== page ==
Beta-testing set to begin on Pirate’s Cove app

A long-awaited mobile ordering app for the Pirate’s Cove will soon be coming to Seton Hall University students’ smartphones. The app, meant to allow students to order their food remotely, is currently on schedule to begin beta testing any day now.

Sarah Yenesel/Photography Editor

In an email to The Setonian, Student Government Association (SGA) Student Life Chair Michelle Pan explained that the trial will run for one week and will consist of 20 Seton Hall students. The app is expected to help cut down on the often long wait times at The Cove by streamlining the ordering process.

“There’s been huge progress since we started this initiative in the Fall semester of 2017,” Pan said. “We had to not only create space in the Cove for the food but also develop and design the Boost Mobile app.”

The app is currently on track to be available before the end of the 2018 Fall semester, although Pan did not offer a timeframe as to when testing on the new app is set to begin.

Coming just on the heels of numerous other upgrades to Seton Hall’s dining program, the app will be yet another addition to the university’s initiative to modernize dining facilities around campus.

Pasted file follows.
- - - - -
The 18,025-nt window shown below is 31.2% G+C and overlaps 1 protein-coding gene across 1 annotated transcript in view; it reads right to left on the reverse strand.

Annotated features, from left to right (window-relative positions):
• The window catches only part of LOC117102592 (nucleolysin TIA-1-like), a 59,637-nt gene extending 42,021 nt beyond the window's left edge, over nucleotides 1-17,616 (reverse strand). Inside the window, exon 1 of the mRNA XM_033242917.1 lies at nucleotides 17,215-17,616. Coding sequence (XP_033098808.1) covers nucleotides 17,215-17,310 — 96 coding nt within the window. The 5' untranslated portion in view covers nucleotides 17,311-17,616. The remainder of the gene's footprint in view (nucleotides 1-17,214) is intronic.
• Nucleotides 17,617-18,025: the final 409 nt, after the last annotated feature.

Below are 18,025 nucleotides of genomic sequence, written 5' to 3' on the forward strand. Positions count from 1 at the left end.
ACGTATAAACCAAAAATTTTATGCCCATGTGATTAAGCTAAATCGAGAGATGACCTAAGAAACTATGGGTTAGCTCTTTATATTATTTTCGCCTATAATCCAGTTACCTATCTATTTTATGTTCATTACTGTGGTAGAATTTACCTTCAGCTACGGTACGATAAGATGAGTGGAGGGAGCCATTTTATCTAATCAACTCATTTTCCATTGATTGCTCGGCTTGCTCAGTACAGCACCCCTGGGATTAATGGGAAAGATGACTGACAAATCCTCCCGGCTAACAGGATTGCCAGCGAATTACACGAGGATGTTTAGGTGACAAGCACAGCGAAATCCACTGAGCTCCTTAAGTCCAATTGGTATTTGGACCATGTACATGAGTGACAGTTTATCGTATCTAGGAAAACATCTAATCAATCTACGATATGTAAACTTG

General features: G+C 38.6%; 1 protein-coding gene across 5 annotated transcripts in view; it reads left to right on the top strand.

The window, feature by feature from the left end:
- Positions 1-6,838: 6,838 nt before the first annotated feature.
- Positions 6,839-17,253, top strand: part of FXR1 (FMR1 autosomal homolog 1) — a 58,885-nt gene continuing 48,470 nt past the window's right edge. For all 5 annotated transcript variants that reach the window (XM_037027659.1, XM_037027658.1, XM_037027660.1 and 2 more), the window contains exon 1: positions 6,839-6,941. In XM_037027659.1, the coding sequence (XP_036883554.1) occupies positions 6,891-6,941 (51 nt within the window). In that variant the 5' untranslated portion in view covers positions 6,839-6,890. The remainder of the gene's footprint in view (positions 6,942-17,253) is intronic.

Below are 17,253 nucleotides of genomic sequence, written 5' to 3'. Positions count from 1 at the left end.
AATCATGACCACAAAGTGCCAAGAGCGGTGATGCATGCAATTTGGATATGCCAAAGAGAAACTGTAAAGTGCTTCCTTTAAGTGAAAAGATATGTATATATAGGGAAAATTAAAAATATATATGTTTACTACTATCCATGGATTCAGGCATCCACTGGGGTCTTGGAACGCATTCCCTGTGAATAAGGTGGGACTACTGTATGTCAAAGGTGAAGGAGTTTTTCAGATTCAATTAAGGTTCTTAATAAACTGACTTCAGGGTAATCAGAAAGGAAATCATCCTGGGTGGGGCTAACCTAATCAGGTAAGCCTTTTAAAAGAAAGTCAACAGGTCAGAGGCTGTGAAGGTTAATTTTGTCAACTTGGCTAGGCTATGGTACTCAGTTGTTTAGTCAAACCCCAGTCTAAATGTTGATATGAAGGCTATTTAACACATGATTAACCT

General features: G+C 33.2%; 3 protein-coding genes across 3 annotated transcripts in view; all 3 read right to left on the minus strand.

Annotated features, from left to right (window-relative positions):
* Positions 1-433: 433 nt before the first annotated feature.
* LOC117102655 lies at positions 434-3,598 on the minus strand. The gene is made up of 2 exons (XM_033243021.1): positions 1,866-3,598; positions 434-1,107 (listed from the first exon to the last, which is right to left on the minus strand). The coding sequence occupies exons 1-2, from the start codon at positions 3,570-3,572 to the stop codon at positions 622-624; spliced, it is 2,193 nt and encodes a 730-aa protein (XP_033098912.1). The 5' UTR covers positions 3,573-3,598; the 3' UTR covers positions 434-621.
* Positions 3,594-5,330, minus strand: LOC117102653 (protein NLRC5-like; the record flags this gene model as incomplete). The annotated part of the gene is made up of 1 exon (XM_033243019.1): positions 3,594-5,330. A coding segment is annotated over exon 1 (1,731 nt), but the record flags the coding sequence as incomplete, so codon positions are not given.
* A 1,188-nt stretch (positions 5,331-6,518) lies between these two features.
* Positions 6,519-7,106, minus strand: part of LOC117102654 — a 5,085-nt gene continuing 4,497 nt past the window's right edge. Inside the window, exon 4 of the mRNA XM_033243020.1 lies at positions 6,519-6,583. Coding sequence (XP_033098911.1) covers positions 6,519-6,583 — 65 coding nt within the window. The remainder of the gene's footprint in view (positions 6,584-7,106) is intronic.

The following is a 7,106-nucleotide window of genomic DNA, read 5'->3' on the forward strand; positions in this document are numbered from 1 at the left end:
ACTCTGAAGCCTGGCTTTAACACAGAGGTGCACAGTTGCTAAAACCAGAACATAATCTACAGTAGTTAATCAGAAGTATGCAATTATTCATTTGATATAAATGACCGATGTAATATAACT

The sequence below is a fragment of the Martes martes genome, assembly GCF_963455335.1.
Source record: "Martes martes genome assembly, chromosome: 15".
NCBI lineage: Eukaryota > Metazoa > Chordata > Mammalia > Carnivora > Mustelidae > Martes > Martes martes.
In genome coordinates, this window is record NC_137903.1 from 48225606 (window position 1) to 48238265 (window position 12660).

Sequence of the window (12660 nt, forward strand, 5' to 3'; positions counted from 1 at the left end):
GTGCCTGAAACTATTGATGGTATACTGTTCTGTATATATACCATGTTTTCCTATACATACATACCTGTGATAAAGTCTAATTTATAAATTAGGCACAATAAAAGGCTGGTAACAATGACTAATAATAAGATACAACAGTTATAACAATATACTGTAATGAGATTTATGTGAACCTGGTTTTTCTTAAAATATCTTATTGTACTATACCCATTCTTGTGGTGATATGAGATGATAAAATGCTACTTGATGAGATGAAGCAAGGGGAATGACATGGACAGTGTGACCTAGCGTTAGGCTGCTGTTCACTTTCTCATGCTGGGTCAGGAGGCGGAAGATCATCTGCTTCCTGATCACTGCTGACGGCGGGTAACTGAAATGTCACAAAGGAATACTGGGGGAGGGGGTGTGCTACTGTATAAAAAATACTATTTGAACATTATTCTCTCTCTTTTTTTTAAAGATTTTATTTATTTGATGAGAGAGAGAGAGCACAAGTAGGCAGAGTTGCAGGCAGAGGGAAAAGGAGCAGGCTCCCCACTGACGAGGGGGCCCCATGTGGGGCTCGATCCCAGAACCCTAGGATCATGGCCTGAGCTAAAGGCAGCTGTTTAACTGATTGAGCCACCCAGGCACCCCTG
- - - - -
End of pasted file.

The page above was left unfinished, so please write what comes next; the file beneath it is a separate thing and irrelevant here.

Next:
So far, these updates have included a complete renovation of the dining hall, the opening of a new café in Jubilee Hall, and a “Pirate Bowls” location in the University Center Living Room.

As previously reported by The Setonian, the app is expected to also bring a new “value pack” option to students in which they would be able to get a drink and a bag of chips for a swipe into the dining hall.

The news of the app has been met with cautious optimism from students around campus.

“I feel like it’s a great idea, but the food will still be made ridiculously slow,” said Rebecca Rutherford, a sophomore marketing major.

She expressed hope that the app would have a feature — similar to that available on the Domino’s Pizza app — that would allow students to track what stage their order is in, or at the very least offer a time frame in which their meal may be ready for pick up.

Frank Mabalatan, a sophomore double majoring in Accounting and IT, expressed similar concerns that Gourmet Dining Service (GDS) employees may have trouble delivering on orders with the new technique.

“I’m eager to see if GDS will be able to keep up with such a fast-paced system,” Mabalatan said. “If they can, then the student body would have one more thing to enjoy on top of the other GDS improvements around campus.”

Nick Kerr can be reached at

Author: Staff Writer

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